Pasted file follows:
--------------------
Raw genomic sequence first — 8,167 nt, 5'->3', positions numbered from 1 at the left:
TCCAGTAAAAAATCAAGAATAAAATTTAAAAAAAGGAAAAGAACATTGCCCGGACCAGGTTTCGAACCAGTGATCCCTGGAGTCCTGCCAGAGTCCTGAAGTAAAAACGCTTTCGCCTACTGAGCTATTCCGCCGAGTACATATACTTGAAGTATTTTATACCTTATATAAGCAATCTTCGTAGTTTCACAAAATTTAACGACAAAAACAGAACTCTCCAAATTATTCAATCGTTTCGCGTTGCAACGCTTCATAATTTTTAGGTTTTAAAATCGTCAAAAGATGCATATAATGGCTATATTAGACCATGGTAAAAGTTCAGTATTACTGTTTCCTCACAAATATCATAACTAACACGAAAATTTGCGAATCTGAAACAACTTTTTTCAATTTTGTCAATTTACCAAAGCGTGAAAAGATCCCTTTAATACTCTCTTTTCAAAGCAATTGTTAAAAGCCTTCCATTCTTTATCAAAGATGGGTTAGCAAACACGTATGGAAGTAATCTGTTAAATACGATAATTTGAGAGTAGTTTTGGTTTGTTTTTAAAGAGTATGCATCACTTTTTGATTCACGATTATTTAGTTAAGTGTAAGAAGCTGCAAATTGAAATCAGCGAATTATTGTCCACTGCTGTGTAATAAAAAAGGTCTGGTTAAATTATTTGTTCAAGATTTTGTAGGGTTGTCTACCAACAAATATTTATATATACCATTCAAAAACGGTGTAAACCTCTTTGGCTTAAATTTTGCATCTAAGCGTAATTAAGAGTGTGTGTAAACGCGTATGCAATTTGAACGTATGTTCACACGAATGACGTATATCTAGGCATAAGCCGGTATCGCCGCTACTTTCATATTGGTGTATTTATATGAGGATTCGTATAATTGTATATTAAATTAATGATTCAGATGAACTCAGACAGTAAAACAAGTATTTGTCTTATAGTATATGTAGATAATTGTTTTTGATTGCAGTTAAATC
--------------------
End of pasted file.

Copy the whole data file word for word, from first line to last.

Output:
Raw genomic sequence first — 8,167 nt, 5'->3', positions numbered from 1 at the left:
TCCAGTAAAAAATCAAGAATAAAATTTAAAAAAAGGAAAAGAACATTGCCCGGACCAGGTTTCGAACCAGTGATCCCTGGAGTCCTGCCAGAGTCCTGAAGTAAAAACGCTTTCGCCTACTGAGCTATTCCGCCGAGTACATATACTTGAAGTATTTTATACCTTATATAAGCAATCTTCGTAGTTTCACAAAATTTAACGACAAAAACAGAACTCTCCAAATTATTCAATCGTTTCGCGTTGCAACGCTTCATAATTTTTAGGTTTTAAAATCGTCAAAAGATGCATATAATGGCTATATTAGACCATGGTAAAAGTTCAGTATTACTGTTTCCTCACAAATATCATAACTAACACGAAAATTTGCGAATCTGAAACAACTTTTTTCAATTTTGTCAATTTACCAAAGCGTGAAAAGATCCCTTTAATACTCTCTTTTCAAAGCAATTGTTAAAAGCCTTCCATTCTTTATCAAAGATGGGTTAGCAAACACGTATGGAAGTAATCTGTTAAATACGATAATTTGAGAGTAGTTTTGGTTTGTTTTTAAAGAGTATGCATCACTTTTTGATTCACGATTATTTAGTTAAGTGTAAGAAGCTGCAAATTGAAATCAGCGAATTATTGTCCACTGCTGTGTAATAAAAAAGGTCTGGTTAAATTATTTGTTCAAGATTTTGTAGGGTTGTCTACCAACAAATATTTATATATACCATTCAAAAACGGTGTAAACCTCTTTGGCTTAAATTTTGCATCTAAGCGTAATTAAGAGTGTGTGTAAACGCGTATGCAATTTGAACGTATGTTCACACGAATGACGTATATCTAGGCATAAGCCGGTATCGCCGCTACTTTCATATTGGTGTATTTATATGAGGATTCGTATAATTGTATATTAAATTAATGATTCAGATGAACTCAGACAGTAAAACAAGTATTTGTCTTATAGTATATGTAGATAATTGTTTTTGATTGCAGTTAAATC